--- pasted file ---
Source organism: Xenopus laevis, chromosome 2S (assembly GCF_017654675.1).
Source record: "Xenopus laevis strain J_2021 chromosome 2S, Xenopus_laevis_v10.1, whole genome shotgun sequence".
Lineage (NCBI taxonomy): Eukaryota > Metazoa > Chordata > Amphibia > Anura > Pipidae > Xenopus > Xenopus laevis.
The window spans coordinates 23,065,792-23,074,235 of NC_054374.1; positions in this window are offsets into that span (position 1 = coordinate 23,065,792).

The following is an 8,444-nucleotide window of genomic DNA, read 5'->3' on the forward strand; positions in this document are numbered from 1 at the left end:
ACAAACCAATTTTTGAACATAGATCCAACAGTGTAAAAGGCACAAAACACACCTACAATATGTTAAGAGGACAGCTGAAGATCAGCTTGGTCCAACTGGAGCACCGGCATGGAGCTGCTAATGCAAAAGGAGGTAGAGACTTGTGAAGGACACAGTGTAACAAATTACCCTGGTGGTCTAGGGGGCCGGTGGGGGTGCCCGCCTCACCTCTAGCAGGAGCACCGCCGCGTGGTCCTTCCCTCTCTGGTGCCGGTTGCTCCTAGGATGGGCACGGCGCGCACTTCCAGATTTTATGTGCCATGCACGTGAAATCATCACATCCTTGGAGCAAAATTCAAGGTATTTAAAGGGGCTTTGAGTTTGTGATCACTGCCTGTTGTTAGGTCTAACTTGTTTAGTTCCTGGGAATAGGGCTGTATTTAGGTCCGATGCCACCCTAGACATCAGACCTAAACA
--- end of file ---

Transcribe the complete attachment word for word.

Source organism: Xenopus laevis, chromosome 2S (assembly GCF_017654675.1).
Source record: "Xenopus laevis strain J_2021 chromosome 2S, Xenopus_laevis_v10.1, whole genome shotgun sequence".
Lineage (NCBI taxonomy): Eukaryota > Metazoa > Chordata > Amphibia > Anura > Pipidae > Xenopus > Xenopus laevis.
The window spans coordinates 23,065,792-23,074,235 of NC_054374.1; positions in this window are offsets into that span (position 1 = coordinate 23,065,792).

The following is an 8,444-nucleotide window of genomic DNA, read 5'->3' on the forward strand; positions in this document are numbered from 1 at the left end:
ACAAACCAATTTTTGAACATAGATCCAACAGTGTAAAAGGCACAAAACACACCTACAATATGTTAAGAGGACAGCTGAAGATCAGCTTGGTCCAACTGGAGCACCGGCATGGAGCTGCTAATGCAAAAGGAGGTAGAGACTTGTGAAGGACACAGTGTAACAAATTACCCTGGTGGTCTAGGGGGCCGGTGGGGGTGCCCGCCTCACCTCTAGCAGGAGCACCGCCGCGTGGTCCTTCCCTCTCTGGTGCCGGTTGCTCCTAGGATGGGCACGGCGCGCACTTCCAGATTTTATGTGCCATGCACGTGAAATCATCACATCCTTGGAGCAAAATTCAAGGTATTTAAAGGGGCTTTGAGTTTGTGATCACTGCCTGTTGTTAGGTCTAACTTGTTTAGTTCCTGGGAATAGGGCTGTATTTAGGTCCGATGCCACCCTAGACATCAGACCTAAACA